When dealing with volatile substances, such as flammable and combustible fuels, the measurement of flash point is critical for safety. Ensuring that certain fuels are stored, transported, and used at temperatures well below their respective flash points is necessary to avoid the catastrophic occurrence of a fire or explosion. Evaluating the lower flammability limits of volatile liquids with the proper test method and instrumentation is necessary in the modern fuels industry. Commercial petroleum derived products must have their flash points determined in order to comply with the flash point requirements outlined in various product specifications and regulations for flammable and combustible materials. Similarly, this principle applies to the determination of low temperature characteristics. Acquiring accurate measurements for the cloud point, pour point, and flash point of commercial petroleum products is integral to ensuring consumers are able to choose the appropriate product for their intended use at specific operating temperatures.

[1] “Oil and petroleum products explained.” EIA.
[2] “Flash point.” Encyclopaedia Britannica.
[3] Khonsari, Michael. “Low Temperature and Viscosity Limits.” Machinery Lubrication, Mar. 2008.
[4] NFPA 30: Flammable and Combustible Liquids Code, 2012 Edition
[5] Ukropina, Conrad. “Kerosene and Gasoline Flash Point.” Stanford University. 11 Dec. 2014.
[6] E. White and R. Montemayor, eds., The Practice of Flash Point Determination: A Laboratory Resource. (West Conshohocken, PA: ASTM International, 2013),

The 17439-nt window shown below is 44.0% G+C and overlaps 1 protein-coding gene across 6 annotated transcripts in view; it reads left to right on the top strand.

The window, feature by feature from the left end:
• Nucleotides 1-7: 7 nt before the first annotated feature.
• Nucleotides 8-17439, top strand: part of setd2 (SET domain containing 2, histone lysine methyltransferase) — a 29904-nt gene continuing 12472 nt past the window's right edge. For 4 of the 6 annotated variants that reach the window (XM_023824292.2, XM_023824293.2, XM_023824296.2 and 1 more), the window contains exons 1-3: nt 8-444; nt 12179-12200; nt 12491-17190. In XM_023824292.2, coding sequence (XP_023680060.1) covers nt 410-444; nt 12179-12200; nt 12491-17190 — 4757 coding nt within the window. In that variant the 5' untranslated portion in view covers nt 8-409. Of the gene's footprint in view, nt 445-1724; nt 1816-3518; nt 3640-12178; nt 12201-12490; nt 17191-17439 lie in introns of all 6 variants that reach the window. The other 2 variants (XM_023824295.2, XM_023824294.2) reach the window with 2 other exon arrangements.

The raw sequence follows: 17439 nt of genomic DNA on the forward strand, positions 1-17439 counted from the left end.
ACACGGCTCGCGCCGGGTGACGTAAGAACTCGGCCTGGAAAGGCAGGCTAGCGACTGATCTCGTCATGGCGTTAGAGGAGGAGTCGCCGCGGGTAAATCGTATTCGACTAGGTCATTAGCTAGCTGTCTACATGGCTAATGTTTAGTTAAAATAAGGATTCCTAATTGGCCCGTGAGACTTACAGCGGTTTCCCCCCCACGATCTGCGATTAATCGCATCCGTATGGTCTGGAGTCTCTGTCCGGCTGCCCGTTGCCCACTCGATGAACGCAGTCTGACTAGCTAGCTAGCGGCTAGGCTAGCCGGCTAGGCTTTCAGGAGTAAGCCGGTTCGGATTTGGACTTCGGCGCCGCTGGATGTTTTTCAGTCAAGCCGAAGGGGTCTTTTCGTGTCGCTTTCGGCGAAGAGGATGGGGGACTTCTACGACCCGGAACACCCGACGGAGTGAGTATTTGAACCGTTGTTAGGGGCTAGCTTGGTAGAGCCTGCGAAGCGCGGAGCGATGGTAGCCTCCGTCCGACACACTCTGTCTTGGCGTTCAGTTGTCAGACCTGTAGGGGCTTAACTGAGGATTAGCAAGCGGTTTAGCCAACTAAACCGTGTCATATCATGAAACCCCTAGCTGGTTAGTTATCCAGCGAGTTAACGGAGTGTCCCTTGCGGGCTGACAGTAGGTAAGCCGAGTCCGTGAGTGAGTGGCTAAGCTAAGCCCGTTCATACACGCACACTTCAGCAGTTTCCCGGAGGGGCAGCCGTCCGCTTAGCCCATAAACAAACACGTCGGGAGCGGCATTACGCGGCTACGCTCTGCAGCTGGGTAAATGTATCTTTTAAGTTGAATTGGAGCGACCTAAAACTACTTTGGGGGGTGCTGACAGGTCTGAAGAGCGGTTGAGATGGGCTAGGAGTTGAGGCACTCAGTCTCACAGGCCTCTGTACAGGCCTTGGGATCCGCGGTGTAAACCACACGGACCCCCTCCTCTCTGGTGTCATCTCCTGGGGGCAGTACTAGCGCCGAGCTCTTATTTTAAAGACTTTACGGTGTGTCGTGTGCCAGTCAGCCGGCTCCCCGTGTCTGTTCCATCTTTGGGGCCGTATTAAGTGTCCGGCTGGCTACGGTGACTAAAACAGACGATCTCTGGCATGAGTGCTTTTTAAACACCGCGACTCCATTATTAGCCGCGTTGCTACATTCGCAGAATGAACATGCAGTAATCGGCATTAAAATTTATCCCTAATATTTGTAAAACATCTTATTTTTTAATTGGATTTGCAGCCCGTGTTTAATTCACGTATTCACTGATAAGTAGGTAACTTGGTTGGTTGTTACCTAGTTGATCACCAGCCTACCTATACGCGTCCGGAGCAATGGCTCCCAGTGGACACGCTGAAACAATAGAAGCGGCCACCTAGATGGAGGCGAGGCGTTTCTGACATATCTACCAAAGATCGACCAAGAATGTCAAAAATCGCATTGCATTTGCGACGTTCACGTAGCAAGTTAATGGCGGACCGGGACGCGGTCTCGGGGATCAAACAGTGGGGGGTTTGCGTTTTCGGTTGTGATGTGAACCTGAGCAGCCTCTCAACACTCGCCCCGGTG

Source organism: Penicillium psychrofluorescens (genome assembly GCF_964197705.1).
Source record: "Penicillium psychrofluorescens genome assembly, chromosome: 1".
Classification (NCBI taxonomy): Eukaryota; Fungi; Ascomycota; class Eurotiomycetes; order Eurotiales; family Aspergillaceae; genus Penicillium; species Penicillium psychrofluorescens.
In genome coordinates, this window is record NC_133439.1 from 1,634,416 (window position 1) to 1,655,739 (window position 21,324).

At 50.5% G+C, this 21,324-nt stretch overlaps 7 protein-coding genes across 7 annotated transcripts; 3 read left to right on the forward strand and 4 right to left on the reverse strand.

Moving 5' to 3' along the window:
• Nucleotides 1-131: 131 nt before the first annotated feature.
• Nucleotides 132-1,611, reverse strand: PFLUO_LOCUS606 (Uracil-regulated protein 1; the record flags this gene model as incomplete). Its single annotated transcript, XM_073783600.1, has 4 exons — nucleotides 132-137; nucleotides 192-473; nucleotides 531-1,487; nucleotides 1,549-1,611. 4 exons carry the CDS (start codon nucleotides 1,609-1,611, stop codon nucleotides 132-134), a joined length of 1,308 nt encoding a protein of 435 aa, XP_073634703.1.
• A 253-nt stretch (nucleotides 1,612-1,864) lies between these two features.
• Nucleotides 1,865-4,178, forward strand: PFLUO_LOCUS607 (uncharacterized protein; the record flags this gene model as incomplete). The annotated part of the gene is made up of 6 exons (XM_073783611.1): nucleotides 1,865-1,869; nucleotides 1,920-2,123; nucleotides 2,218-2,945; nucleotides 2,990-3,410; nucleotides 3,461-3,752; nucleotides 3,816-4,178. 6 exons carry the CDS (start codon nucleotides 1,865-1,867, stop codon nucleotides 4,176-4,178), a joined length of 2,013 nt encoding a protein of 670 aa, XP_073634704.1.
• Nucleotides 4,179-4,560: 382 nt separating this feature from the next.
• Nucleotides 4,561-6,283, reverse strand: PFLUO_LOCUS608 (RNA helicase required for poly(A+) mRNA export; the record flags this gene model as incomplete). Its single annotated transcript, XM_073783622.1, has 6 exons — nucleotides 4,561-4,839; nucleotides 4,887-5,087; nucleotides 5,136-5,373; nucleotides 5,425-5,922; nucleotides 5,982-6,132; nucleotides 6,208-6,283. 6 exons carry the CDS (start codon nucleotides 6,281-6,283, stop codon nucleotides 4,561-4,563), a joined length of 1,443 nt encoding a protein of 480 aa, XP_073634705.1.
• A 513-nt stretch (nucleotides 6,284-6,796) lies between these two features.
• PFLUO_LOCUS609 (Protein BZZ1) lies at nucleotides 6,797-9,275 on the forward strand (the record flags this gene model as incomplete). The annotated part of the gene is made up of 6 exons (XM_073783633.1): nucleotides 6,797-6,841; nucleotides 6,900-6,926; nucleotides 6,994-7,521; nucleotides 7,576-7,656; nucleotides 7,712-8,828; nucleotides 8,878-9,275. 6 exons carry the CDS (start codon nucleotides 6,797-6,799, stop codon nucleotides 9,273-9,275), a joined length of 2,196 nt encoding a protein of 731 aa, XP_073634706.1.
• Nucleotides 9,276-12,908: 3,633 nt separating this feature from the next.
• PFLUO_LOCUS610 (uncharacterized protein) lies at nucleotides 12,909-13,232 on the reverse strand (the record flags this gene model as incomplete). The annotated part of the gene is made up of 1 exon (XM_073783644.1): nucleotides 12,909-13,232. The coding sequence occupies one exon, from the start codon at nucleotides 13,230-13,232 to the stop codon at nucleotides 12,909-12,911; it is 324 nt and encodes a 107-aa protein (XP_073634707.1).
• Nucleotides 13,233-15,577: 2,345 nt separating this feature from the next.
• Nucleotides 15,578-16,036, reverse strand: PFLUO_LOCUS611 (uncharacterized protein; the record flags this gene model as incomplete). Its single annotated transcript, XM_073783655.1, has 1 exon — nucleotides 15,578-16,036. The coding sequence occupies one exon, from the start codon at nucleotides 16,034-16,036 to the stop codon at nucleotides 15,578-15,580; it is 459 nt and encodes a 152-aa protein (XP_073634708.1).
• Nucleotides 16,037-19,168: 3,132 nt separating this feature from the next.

[7] ASTM D56, “Standard Test Method for Flash Point by Tag Closed Cup Tester,” Annual Book of ASTM Standards, ASTM International, West Conshohocken, PA.
[8] ASTM D1310, “Standard Test Method for Flash Point and Fire Point of Liquids by Tag Open-Cup Apparatus,” Annual Book of ASTM Standards, ASTM International, West Conshohocken, PA.
[9] ASTM D3941, “Standard Test Method for Sustained Burning of Liquid Mixtures Using the Small Scale Open-Cup Apparatus,” Annual Book of ASTM Standards, ASTM International, West Conshohocken, PA.
[10] “Open and Closed Cup Flash Point – What is the Difference?” Petro Online. 26 Jun. 2014.
[11] “Automatic Pensky-Martens Closed Cup Flash Point Tester.” Koehler Instrument Company, Inc.
[12] ASTM Standard D93, “Standard Test Methods for Flash Point by Pensky-Martens Closed
Cup Tester,” ASTM International, West Conshohocken, PA, 2003.
[13] ASTM Standard D92, “Standard Test Method for Flash and Fire Points by Cleveland Open Cup Tester,” Annual Book of ASTM Standards, ASTM International, West Conshohocken, PA.
[14] ASTM Standard D3828, “Standard Test Method for Flash Point of Liquids by Setaflash Closed-Cup Apparatus,” Annual Book of ASTM Standards, ASTM International, West Conshohocken, PA.
[15] ISO 13736:2021, “Determination of Flash Point – Abel closed-cup method,” International Organization for Standardization, Geneva, Switzerland, 2021.  
[16] Loganathan, S. Biohydro-fined diesel (BHD) and biodiesel (BOD) production process and property review. Innovations in Fuel Economy and Sustainable Road Transport, Woodhead Publishing, 2011, Pages 97-107,
[17] “Cloud Point and Pour Point.” Lazar Scientific, Inc.
[18] Critchley, Liam. “Pour Point Analysis for the Viscosity Measurements of Oils.” AZoM. 10 Sep. 2019.
[19] “14 More Characteristics of Well Maintained Diesel Fuel.” Island Diesel.
[20] “Automatic Cloud and Pour Point Analyzer.” Koehler Instrument Company, Inc.
[21] ASTM D5771 “Standard Test Method for Cloud Point of Petroleum Products (Optical Detection Stepped Cooling Method)” (ASTM International)
[22] ASTM D5950 “Standard Test Method for Pour Point of Petroleum Products (Automatic Tilt Method)” (ASTM International)
[23] Wang, S., Shen, J. & Reaney, M.J.T. Lubricity-Enhancing Low-Temperature Diesel Fuel Additives. J Am Oil Chem Soc 89, 513–522 (2012).